Thinking and Feeling are both what we call “Judging” functions. They’re used to describe the psychological process you use most often when making decisions. If you have an F in your four-letter type code, then you use Feeling to make decisions. If you have a T in your type, then you use Thinking.
If you’re a Judging (J) type, then that means you use your judging function to interact with the outer world. A TJ type uses Extroverted Thinking and an FJ type uses Extroverted Feeling as their most comfortable way of making decisions. If you’re a Perceiving (P) type you still have a judging function, but it’s oriented to your inner world. A TP type uses Introverted Thinking and an FP type uses Introverted Feeling.
You know when you’re struggling with something bad that happened to you and someone says, “Just get over it,” but you know it’s not that simple? For some reason, this particular hurt lodged deep inside and letting go seems well-nigh impossible.
For this post, I’m not talking about a hurt like grief over losing someone you love. We know why things like that are hard to “get over,” and in many cases it wouldn’t be appropriate to move on quickly. Most people recognize that hurts of that sort require time to heal and grieve. I’m talking about interpersonal hurts that might seem “little,” but have a big impact anyway. For example…
You express an authentic part of yourself (like your happy, fun-loving side), then people assume that’s all there is to your personality.
You receive 99% positive feedback about a project, but that 1% haunts you anyway.
You help someone out of the goodness of your heart, but others misinterpret your motives.
You decide to open up to someone, then lie awake at night worrying about their reaction.
Hurts like this touch on the core of who we are and/or our relationships with other people. These hurts are often deeply individual, and others might not understand them. If you don’t care what other people think of you, then you’re not going to understand why someone else is so upset about the one person in their life who’s a critic. If you find it easy to adapt to different social situations, you might not understand why someone’s so upset about not being able to express their true self all the time.
The reason why things like this can hurt us so deeply is often nuanced and complicated, but it has a lot to do with how we use the Feeling sides of our personalities. Everyone has a Feeling side (whether or not there’s an F in your four-letter Myers-Briggs® type), and we each use this part of our personality a little differently. Read more →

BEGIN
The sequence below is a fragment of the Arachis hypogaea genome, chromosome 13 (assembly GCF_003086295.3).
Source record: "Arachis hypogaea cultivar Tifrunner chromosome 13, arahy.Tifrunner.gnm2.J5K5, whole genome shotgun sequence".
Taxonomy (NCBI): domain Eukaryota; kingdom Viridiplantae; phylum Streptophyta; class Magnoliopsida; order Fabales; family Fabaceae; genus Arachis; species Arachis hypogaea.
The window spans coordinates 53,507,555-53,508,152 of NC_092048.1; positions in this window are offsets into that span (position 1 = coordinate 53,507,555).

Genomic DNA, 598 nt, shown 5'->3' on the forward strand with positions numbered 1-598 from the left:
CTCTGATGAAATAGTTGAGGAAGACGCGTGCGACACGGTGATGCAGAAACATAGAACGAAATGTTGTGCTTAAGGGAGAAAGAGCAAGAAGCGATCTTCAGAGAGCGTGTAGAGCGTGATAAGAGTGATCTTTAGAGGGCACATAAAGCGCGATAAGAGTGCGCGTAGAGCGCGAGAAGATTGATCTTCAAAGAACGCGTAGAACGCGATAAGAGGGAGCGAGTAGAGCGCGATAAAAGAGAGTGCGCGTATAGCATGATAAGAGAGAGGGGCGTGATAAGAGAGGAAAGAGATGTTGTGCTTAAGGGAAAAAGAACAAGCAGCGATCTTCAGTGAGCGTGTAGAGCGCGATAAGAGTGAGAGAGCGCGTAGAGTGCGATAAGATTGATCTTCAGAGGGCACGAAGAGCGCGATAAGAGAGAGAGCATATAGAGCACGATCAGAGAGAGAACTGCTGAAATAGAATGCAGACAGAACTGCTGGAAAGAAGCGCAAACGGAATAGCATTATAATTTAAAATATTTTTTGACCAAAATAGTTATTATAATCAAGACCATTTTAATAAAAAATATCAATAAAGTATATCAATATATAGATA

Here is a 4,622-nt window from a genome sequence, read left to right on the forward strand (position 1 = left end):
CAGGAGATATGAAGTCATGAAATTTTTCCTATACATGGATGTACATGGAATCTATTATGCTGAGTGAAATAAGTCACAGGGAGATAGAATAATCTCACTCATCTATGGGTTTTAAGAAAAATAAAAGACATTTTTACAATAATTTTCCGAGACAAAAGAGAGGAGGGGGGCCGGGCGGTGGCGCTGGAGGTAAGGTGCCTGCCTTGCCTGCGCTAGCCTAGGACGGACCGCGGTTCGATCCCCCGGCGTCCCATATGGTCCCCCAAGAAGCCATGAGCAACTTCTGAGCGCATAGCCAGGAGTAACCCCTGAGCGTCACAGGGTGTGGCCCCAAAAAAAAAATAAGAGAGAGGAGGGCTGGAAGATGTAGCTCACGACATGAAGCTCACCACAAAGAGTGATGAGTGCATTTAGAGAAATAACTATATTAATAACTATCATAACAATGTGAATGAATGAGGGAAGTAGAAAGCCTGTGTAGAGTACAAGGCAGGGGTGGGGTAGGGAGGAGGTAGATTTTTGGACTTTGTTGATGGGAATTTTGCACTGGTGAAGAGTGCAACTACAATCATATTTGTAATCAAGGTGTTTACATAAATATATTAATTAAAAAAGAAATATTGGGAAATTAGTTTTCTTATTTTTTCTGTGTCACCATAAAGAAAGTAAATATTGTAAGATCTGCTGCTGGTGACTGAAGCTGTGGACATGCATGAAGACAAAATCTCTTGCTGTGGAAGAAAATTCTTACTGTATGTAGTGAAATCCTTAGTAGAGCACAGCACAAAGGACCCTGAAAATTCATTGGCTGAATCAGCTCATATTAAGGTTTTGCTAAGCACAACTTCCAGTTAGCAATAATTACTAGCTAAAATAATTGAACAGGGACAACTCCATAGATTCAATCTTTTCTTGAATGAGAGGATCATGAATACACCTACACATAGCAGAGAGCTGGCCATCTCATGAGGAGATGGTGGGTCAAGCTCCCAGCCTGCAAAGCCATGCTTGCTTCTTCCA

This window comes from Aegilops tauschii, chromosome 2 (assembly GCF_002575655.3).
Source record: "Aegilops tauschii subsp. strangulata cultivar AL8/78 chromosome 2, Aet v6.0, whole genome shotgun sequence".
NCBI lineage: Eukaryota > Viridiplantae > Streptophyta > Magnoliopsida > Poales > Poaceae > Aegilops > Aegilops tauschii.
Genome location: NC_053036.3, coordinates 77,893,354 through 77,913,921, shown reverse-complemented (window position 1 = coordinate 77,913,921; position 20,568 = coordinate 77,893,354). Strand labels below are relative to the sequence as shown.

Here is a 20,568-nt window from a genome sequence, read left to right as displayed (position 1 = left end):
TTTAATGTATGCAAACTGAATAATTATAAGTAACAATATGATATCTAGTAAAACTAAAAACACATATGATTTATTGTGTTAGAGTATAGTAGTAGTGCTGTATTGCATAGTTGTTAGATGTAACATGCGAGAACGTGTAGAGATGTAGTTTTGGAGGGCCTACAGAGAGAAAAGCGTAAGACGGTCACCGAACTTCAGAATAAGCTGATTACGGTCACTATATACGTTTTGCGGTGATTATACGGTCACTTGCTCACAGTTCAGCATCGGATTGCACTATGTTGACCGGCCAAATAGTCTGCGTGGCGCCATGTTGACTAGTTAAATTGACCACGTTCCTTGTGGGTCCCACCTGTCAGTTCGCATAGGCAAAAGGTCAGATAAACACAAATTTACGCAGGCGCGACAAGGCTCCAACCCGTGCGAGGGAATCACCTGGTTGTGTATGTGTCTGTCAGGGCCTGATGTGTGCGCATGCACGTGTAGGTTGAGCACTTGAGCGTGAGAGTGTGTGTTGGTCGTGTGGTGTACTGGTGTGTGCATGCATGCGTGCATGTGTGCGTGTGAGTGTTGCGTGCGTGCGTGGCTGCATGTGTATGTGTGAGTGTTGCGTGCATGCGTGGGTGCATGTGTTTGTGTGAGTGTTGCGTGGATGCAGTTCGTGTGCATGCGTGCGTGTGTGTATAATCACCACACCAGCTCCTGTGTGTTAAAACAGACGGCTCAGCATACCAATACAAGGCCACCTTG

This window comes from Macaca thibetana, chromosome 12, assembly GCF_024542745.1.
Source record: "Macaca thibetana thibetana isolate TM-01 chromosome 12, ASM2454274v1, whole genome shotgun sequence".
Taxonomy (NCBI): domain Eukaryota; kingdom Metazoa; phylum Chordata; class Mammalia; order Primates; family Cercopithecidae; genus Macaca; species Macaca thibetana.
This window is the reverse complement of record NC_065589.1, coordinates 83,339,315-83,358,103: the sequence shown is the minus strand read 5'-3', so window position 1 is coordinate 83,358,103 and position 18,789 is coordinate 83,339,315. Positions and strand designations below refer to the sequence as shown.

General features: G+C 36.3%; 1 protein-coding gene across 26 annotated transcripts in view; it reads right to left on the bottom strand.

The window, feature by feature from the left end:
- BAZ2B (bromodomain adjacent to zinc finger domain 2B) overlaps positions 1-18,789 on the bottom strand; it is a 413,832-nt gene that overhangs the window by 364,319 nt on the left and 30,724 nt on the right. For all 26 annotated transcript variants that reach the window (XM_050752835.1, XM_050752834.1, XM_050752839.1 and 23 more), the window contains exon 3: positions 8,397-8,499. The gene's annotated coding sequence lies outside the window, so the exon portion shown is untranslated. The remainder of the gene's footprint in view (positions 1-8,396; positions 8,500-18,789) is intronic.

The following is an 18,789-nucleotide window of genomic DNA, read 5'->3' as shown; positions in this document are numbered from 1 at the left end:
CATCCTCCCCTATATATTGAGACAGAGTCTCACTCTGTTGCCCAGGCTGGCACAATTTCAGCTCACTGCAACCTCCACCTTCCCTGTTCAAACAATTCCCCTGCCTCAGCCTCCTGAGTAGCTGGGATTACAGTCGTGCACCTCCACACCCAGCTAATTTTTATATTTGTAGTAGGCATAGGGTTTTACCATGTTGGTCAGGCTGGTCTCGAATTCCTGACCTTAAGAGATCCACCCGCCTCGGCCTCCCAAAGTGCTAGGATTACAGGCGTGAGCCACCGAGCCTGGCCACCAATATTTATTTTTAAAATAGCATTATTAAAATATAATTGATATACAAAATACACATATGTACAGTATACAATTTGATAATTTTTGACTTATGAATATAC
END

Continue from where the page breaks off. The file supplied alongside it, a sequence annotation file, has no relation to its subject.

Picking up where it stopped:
I saw Black Panther yesterday. So naturally today’s post is a new installment in the superhero Myers-Briggs types series. I know I get pretty excited about most of the MCU films, but this one is seriously good. I love the hero characters and the principles they stand for like loyalty and peace. The acting is great, the plot’s tight, I love the music (I’m listening to the score as I type), and while it still has a superhero-movie feel it doesn’t shy away from digging into some really deep and difficult subjects.
Basically, you should go see the movie. And if spoilers bother you, see it before reading any further in this post. We are going to talk about key plot points and character moments. You’ve been warned.
Okay, let’s start typing. T’Challa’s judging functions are pretty easy to pin-point: Fi/Te. But the fact that he uses Introverted Feeling and Extroverted Thinking when making decisions only tells us he’s either a TJ or FP type. We’re going to need a little more to go on than that.
After Captain America: Civil War came out, most people typed T’Challa as an ISFP. A couple of the discussions I found online also pointed out that he’s an ENTJ in the comics (which I haven’t read, so this typing is only going to focus on his film portrayal). I ended up going with ISFP. And here’s why: Read more →
Because INFJs and INTJs both use Introverted Intuition as their favorite mental process, the two types can appear very similar. Quite a few people who take a Myers-Briggs test and get either of these results (or both on different tests) are left wondering, how can I tell whether I’m an INFJ and INTJ?
My personality type is INFJ and my sister’s is INTJ. It would be well-nigh impossible to assume we share a personality type, but if you don’t have that contrast living with you (or if you’re a little less extreme on your T/F preference) I can see how deciding which type is your best fit could be a challenge. INFJs and INTJs lead with the same mental process and they react in very similar ways when stressed out. The main differences between the two types have to do with how they handle their Thinking/Feeling preference.
INFJs use auxiliary Extroverted Feeling as their copilot and support it with tertiary Introverted Thinking. INTJs use auxiliary Extroverted Thinking as their copilot and support it with tertiary Introverted Feeling. The auxiliary process is how they prefer to make decisions and interact with the outer world, but they can slip into their tertiary quite easily. It’s not as well developed or as reliable, but it can seem comfortable since it’s introverted (just like their dominant intuitive function).